Monastic. Chanel Couture SS20

I realised one thing about Virginie Viard‘s Chanel. You just can’t go through her collections and instantly have a feeling about it. If you do, you will rather consider it as boring. But when you take a longer moment for each of the looks, you see what’s so special about Viard’s vision for the brand. It’s light, sober, slow, elavating. Virginie Viard’ spring-summer 2020 haute couture presentation was set in a romantically overgrown garden of a cloister, set  miraculously in Paris’ Grand Palais. The setting suggested a key element in Coco Chanel’s legendary story. She was 11 years old when her mother died, and as her father was often away, it was decided that she would be sent to the convent of Aubazine in the remote French region of Corrèze. Here, her unusual situation meant that she was among the girls singled out to wear an austere black-and-white uniform, one that she would adapt through the years to dress the richest and most stylish women of her age. In imaginative retellings of her autobiography, Chanel would refer to the convent’s strict and unforgiving nuns as “aunts.” These women taught the young Chanel to sew and gave her the tools to forge a life as an independent woman for herself in later years. The aesthetic of the convent stayed with Chanel forever. Fully aware of the biographical significance of the convent in Chanel’s life, and to her aesthetic, Virginie Viard made a pilgrimage to Corrèze on a gloriously sunny day last September. “Karl didn’t like those things,” Viard explained backstage.  “He always said, ‘Oh, it’s ugly, ugly!’ But I said to myself, I must do this.” The visit proved inspirational; “I loved it,” Viard recalled, “it was full of charm.” In fact, she was so moved by the cloister’s garden that she immediately decided to recreate it for the evocative decor of the haute couture set in the Grand Palais, creating an enclosure of dozens of antique linen sheets hung up as though freshly laundered by the girls and the nuns to dry in the breeze. The influence of those convent girls and their childhood home threaded through Viard’s collection in subtle ways that showcased the incredible resources of the haute couture. The designer developed a soft, pastel woven-and-sequined fabric to evoke the chapel’s stained-glass windows. The convent’s unique stone floors, with their rough pebbles laid in a grid that resembled quilting, were evoked in trellises of embroidery tracing the shape of the Peter Pan collars. One particularly beautiful example, on a suit jacket of marled stone-colored tweed, turned out in the hand to have been worked with “sequins” cut from chiffon. Many of the skirts, for instance, were paired with exquisite overskirts in filmy tulle that added extra length, but garlanded the lower leg in exquisitely embroidered fragile dandelion clocks, or scattered meadow flowers, or butterflies made from feathers. Add to all this black patent schoolgirl shoes with white ankle socks. Beautiful.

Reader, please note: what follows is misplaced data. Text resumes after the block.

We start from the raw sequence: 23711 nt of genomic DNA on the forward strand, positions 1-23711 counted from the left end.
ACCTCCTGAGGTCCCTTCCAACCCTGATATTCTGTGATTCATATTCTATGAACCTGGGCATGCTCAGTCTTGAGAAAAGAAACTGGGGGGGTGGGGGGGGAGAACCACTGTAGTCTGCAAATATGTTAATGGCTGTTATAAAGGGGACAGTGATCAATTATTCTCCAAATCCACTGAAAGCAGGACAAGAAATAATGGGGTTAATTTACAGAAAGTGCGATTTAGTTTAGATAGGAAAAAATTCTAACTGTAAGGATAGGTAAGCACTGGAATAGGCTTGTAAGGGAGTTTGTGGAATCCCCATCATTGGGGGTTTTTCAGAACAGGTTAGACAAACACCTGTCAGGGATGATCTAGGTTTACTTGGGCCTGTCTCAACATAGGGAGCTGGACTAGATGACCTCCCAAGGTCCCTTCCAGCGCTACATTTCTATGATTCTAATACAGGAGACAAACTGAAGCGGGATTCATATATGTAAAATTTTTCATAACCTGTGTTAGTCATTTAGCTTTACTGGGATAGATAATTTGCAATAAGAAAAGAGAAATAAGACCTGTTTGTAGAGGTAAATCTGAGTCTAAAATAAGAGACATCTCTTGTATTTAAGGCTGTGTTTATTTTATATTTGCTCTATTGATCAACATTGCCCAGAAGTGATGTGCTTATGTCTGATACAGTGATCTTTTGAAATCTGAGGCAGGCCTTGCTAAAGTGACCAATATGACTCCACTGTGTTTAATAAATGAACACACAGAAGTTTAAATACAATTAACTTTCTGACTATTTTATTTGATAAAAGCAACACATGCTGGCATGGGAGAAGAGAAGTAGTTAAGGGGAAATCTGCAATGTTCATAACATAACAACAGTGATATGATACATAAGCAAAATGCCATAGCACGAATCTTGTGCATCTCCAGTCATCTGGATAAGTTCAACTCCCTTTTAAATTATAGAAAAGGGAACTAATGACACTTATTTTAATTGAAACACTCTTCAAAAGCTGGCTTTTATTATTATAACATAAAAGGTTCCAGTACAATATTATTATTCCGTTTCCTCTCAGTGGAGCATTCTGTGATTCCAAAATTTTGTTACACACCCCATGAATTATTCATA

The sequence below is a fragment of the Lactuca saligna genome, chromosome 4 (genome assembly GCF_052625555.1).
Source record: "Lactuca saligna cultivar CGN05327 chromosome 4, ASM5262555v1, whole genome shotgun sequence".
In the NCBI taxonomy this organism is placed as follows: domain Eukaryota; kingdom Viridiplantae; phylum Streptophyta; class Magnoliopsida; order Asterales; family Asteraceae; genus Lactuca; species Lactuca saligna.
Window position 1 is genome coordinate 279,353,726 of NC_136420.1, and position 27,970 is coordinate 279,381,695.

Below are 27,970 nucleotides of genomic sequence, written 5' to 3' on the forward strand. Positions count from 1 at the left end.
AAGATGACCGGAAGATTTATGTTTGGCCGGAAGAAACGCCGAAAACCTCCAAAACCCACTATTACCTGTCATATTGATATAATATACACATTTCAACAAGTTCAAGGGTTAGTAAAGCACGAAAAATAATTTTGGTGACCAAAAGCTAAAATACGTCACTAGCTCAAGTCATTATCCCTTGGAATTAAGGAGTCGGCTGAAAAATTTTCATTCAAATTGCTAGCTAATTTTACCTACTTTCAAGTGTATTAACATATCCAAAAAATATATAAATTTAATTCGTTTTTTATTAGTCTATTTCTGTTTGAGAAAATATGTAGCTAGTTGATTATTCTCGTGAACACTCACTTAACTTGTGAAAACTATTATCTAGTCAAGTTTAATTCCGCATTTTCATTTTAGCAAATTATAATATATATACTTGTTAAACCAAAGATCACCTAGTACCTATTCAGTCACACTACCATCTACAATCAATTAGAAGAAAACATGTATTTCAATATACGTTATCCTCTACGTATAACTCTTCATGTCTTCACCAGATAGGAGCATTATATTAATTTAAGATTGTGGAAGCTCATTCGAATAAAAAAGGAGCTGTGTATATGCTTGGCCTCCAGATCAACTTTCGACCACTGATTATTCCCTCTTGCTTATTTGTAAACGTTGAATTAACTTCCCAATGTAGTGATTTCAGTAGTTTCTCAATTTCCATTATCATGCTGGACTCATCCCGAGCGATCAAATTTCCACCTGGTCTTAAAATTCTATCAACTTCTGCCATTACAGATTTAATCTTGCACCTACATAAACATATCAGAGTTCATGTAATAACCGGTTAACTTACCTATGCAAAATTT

Collage by Edward Kanarecki.

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